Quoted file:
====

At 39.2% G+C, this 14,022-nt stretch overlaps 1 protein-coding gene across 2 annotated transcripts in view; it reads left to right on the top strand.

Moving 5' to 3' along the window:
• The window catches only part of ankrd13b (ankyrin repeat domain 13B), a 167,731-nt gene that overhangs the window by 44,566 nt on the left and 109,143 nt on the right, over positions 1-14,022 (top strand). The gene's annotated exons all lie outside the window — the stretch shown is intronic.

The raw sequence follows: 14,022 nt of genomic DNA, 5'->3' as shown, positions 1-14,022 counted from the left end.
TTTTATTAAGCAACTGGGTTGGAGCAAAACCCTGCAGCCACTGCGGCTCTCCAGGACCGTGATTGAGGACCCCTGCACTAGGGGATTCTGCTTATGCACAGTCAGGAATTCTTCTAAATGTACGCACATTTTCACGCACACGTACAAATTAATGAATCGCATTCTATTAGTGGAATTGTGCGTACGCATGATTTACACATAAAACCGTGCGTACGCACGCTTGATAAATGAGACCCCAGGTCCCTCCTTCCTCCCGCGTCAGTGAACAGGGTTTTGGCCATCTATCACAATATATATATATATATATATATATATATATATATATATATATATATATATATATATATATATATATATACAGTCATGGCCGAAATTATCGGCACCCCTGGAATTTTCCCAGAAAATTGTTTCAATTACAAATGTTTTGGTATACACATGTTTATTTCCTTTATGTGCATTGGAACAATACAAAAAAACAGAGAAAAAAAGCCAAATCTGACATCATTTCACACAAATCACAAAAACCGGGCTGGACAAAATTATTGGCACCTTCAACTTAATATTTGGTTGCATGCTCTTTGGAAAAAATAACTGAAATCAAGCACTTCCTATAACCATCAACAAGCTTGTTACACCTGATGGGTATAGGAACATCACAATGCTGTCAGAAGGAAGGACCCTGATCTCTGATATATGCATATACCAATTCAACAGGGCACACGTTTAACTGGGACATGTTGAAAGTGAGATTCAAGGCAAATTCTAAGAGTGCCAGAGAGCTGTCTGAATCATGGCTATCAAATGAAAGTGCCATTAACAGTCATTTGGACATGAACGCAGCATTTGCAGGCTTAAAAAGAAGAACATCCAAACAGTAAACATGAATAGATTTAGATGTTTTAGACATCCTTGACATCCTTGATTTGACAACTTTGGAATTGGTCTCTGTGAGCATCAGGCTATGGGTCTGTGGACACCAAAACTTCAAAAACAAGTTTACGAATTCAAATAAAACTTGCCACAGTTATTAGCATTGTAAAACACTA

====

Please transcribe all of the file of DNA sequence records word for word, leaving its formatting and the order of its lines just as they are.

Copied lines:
At 39.2% G+C, this 14,022-nt stretch overlaps 1 protein-coding gene across 2 annotated transcripts in view; it reads left to right on the top strand.

Moving 5' to 3' along the window:
• The window catches only part of ankrd13b (ankyrin repeat domain 13B), a 167,731-nt gene that overhangs the window by 44,566 nt on the left and 109,143 nt on the right, over positions 1-14,022 (top strand). The gene's annotated exons all lie outside the window — the stretch shown is intronic.

The raw sequence follows: 14,022 nt of genomic DNA, 5'->3' as shown, positions 1-14,022 counted from the left end.
TTTTATTAAGCAACTGGGTTGGAGCAAAACCCTGCAGCCACTGCGGCTCTCCAGGACCGTGATTGAGGACCCCTGCACTAGGGGATTCTGCTTATGCACAGTCAGGAATTCTTCTAAATGTACGCACATTTTCACGCACACGTACAAATTAATGAATCGCATTCTATTAGTGGAATTGTGCGTACGCATGATTTACACATAAAACCGTGCGTACGCACGCTTGATAAATGAGACCCCAGGTCCCTCCTTCCTCCCGCGTCAGTGAACAGGGTTTTGGCCATCTATCACAATATATATATATATATATATATATATATATATATATATATATATATATATATATATATATATATATATACAGTCATGGCCGAAATTATCGGCACCCCTGGAATTTTCCCAGAAAATTGTTTCAATTACAAATGTTTTGGTATACACATGTTTATTTCCTTTATGTGCATTGGAACAATACAAAAAAACAGAGAAAAAAAGCCAAATCTGACATCATTTCACACAAATCACAAAAACCGGGCTGGACAAAATTATTGGCACCTTCAACTTAATATTTGGTTGCATGCTCTTTGGAAAAAATAACTGAAATCAAGCACTTCCTATAACCATCAACAAGCTTGTTACACCTGATGGGTATAGGAACATCACAATGCTGTCAGAAGGAAGGACCCTGATCTCTGATATATGCATATACCAATTCAACAGGGCACACGTTTAACTGGGACATGTTGAAAGTGAGATTCAAGGCAAATTCTAAGAGTGCCAGAGAGCTGTCTGAATCATGGCTATCAAATGAAAGTGCCATTAACAGTCATTTGGACATGAACGCAGCATTTGCAGGCTTAAAAAGAAGAACATCCAAACAGTAAACATGAATAGATTTAGATGTTTTAGACATCCTTGACATCCTTGATTTGACAACTTTGGAATTGGTCTCTGTGAGCATCAGGCTATGGGTCTGTGGACACCAAAACTTCAAAAACAAGTTTACGAATTCAAATAAAACTTGCCACAGTTATTAGCATTGTAAAACACTA